Each year, consumer watchdog Choice runs the Shonky Awards, which highlight worst-case examples of companies and products that are marketed deceptively or don't live up to their claims. Plenty of them are familiar, and they all underline the most important consumer principle of all: check the facts before you buy.
Of the eight companies awarded a Shonky by Choice this year, one example will be familiar to regular Lifehacker readers: Coles' so-called $10 family meals. Back when I was doing the Mastercheap project, I noted that these represented a pretty massive cheat, since they often assume ingredients . Choice picked on the same example I did, and calculated that a family would actually have to spend $37.74 to produce the allegedly cheap "coq au vin" promoted by the supermarket chain.
Two of the other Shonky winners are worth bearing in mind the next time you're in a supermarket as well. If you fancy some extra-virgin olive oil, choose very carefully: Choice's testing suggests that many oils labelled as such age badly and lose flavour. Its advice is to stick with Australian-grown oils, since these are likely to be fresher.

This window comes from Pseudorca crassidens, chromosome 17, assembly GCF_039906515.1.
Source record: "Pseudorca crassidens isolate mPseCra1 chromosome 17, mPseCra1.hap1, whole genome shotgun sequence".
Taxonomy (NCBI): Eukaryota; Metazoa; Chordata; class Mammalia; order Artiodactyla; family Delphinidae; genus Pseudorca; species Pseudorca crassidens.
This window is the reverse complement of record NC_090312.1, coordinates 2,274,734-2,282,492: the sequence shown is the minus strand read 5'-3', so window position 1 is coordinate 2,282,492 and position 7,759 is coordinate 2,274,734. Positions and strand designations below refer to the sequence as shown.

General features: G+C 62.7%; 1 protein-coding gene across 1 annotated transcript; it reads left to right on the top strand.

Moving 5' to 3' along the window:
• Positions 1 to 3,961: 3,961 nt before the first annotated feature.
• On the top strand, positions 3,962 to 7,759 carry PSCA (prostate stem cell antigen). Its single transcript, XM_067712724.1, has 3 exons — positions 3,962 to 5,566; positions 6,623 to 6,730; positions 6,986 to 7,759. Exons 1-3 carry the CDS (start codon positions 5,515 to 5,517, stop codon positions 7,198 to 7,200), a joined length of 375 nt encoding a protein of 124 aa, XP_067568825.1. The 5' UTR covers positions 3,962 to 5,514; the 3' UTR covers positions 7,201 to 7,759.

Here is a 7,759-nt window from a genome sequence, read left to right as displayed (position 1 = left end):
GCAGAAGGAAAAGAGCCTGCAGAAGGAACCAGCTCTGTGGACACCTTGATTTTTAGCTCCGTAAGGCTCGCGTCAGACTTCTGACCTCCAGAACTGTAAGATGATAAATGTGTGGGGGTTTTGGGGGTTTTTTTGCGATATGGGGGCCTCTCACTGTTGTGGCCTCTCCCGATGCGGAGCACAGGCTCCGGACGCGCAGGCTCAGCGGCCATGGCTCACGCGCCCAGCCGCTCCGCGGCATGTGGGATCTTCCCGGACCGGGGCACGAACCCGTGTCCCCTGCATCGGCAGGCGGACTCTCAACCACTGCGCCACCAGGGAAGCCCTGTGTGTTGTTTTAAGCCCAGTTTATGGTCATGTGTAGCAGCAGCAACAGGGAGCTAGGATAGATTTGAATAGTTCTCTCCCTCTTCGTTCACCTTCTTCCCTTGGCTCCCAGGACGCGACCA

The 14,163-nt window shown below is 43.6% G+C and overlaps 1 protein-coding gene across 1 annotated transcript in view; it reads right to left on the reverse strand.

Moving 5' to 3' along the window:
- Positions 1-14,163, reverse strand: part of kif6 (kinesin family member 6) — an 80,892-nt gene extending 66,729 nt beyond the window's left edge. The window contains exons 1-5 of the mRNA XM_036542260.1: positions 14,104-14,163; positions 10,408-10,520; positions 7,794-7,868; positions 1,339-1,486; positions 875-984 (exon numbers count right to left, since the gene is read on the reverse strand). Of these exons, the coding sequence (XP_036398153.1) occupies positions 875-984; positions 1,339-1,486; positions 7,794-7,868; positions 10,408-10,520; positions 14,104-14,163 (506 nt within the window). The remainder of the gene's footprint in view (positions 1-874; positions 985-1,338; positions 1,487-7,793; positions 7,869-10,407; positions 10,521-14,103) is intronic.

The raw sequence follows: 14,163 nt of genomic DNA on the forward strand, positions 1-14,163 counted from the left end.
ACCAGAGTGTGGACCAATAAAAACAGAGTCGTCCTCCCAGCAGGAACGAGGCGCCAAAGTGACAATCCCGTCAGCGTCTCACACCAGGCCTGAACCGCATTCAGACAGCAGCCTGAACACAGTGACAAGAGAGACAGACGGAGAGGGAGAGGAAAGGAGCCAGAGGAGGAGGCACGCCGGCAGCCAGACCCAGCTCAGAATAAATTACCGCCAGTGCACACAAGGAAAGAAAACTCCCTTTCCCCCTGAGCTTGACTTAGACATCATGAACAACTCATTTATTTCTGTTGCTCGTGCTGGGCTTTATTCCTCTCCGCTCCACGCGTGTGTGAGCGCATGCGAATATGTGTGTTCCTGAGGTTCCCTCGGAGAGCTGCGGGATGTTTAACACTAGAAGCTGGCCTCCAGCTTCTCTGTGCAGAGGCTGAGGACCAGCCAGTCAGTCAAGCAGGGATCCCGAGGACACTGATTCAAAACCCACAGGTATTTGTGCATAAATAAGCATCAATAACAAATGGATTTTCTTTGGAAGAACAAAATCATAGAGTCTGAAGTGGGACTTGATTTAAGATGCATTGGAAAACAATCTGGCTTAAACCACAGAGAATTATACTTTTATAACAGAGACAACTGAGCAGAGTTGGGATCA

If you're buying painkillers, don't be fooled into buying the various Nurofen products said to be for specific types of pain: despite the branding and the higher price tag, all have the same active ingredient (ibuprofen) and all will work in exactly the same way.
Another theme we often harp on is the importance of not becoming overly obsessed with reward schemes for credit card usage, since the amount of money you spend to gain the rewards often far outstrips the actual value you get. A Shonky went to a particularly telling example of this problem: if you spend $12,000 in a year on the Commonwealth Standard Awards card, you'll get $20 in flight rewards. (Choice also calculates that using an average family's grocery spend, it would take seven years to get a single Melbourne-Sydney flight -- a tricky feat to pull off given that the points expire after three years.)
Some services are more obviously iffy. Choice highlights Babynamemeans.com, a site which purports to provide the "meaning" of selected names but uses concealed terms and conditions in its registration section to hit customers with a $144 subscription. I'm sceptical of the notion that personal names "mean" anything in the first place, but it's a telling reminder to always look at the agreement before signing up.
Hit the link for the full story behind each of the Shonky winners, and share your own examples of dodgy products and dodgy marketing in the comments.
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